“Hmm.” Susanne was pushing the crumbs around her plate. “You know, in Frankfurter dialect, the diminutive for father is Baba. Has a nice ring to it, don’t you think?”

“Baba.” I narrowed my eyes and began to nod slowly. “Hmm… Baba. Yeah, Baba!” I was Helen Keller with the tap water on her palm. Liza Doolittle making her breakthrough. I clapped Susanne triumphantly on the shoulder. “By Jove, schwester, I think we’ve got it!”

The more I rolled it over my tongue, the better it sounded. Kind of like Aba, only dyslexic! And my paternal great grandfather came here from Germany, so I could trace a cultural link, however tendril-like. I began to explore the word with other friends. One, a Sicilian American, said that her family calls her grandfather Babo. Of course! O mio babbino caro, I began to hum to myself, allegro vivace or whatever. I could do worse than to be a “sweet daddy”  in Italian. Still another friend, a Belizean American and devout Rastafarian, told me that Baba in Kiswahili means dad, and also protector, guard, and forbear. Good, good. So it means “grandmother” in Russian (short for, and more pronounceable to children than, babushka). And in some families I know, it’s what the word “bottle”  winds up being for a while. But everywhere else I looked, it was a diminutive or straight-up term for “father.”  China. India. If I was to name myself Baba, seems I’d be some kind of diminutive father in the eyes of most of the world, or at worst, to others, a vessel delivering milk. Overall, the term denoted a kindly, loving, protective family figure, who was not the bearer of the child. That would be me!

When I tried it on for size, I noticed some of the pre-parental tensions dissolving. With a name, I began to feel as if I was an actual thing. A somebody! Not a hyphenated mom, a kind-of-mom, a non-bio mom, an also-ran. But an actual, bona fide thing. My own turf. Some elbow room. The name Baba christened my earlier, inchoate musings about a lesbian fatherhood, and in so doing helped crystallize them. Jennifer and I realized we’d be able to celebrate Mama’s day and Baba’s day, rather than crowd each other out of the way for the accolades on just one day of the year. Anyway, how could I compete with the biomom on a day like that? All this might have been different had our relationship to the child been more equalized by our adopting a child, or if I felt less cognitive dissonance over the thought of stepping into an über-female role like Mother. But we weren’t, and I did.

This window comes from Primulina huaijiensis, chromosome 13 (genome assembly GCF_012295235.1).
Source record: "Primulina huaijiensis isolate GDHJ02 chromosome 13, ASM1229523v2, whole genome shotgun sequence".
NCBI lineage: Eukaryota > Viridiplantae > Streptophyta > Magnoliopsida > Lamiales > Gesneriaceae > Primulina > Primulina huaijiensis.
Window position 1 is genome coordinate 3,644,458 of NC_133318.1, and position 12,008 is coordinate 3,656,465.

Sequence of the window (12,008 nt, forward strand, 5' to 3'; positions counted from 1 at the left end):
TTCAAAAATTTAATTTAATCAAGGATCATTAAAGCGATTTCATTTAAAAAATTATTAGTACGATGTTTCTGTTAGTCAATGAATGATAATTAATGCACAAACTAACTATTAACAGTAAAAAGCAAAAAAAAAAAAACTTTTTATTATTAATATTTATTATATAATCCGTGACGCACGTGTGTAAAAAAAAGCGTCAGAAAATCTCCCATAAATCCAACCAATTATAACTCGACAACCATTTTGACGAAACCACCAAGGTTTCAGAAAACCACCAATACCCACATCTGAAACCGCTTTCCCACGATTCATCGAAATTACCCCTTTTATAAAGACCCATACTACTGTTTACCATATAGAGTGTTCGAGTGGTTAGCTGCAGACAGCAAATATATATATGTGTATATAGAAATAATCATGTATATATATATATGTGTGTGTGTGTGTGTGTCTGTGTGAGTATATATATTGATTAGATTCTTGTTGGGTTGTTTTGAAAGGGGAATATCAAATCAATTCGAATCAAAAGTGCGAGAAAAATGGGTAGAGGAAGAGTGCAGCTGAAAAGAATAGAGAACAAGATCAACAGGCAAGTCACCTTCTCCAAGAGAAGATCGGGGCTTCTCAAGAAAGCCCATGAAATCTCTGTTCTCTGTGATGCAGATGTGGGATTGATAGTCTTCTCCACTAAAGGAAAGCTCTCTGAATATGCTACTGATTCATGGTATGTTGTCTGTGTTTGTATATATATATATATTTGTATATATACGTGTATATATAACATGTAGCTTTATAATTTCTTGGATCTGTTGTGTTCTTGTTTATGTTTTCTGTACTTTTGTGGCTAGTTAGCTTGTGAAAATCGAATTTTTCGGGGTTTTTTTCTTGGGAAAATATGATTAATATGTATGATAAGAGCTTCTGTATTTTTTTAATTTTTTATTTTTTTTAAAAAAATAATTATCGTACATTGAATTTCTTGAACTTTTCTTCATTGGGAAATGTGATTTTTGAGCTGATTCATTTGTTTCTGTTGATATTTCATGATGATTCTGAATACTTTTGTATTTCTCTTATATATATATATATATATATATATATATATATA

Even if Baba would require a little explaining to others, it made perfect sense to Jennifer and me. When we began to furnish the space in our imagination that would one day be filled with our actual parenthood and child, we used this language. She imagined things we might say to the wee one: “No honey, listen to Baba and take the string bean out of your nose.”  We replaced various “Papa” words and phrases with “Baba” ones, all the while featuring our as yet would-be baby. And we each smiled a double smile, for the joy of envisioning our child, and for the joy of envisioning a place, the place, I would have relative to that child.

On Tuesday, Part three: “Conception”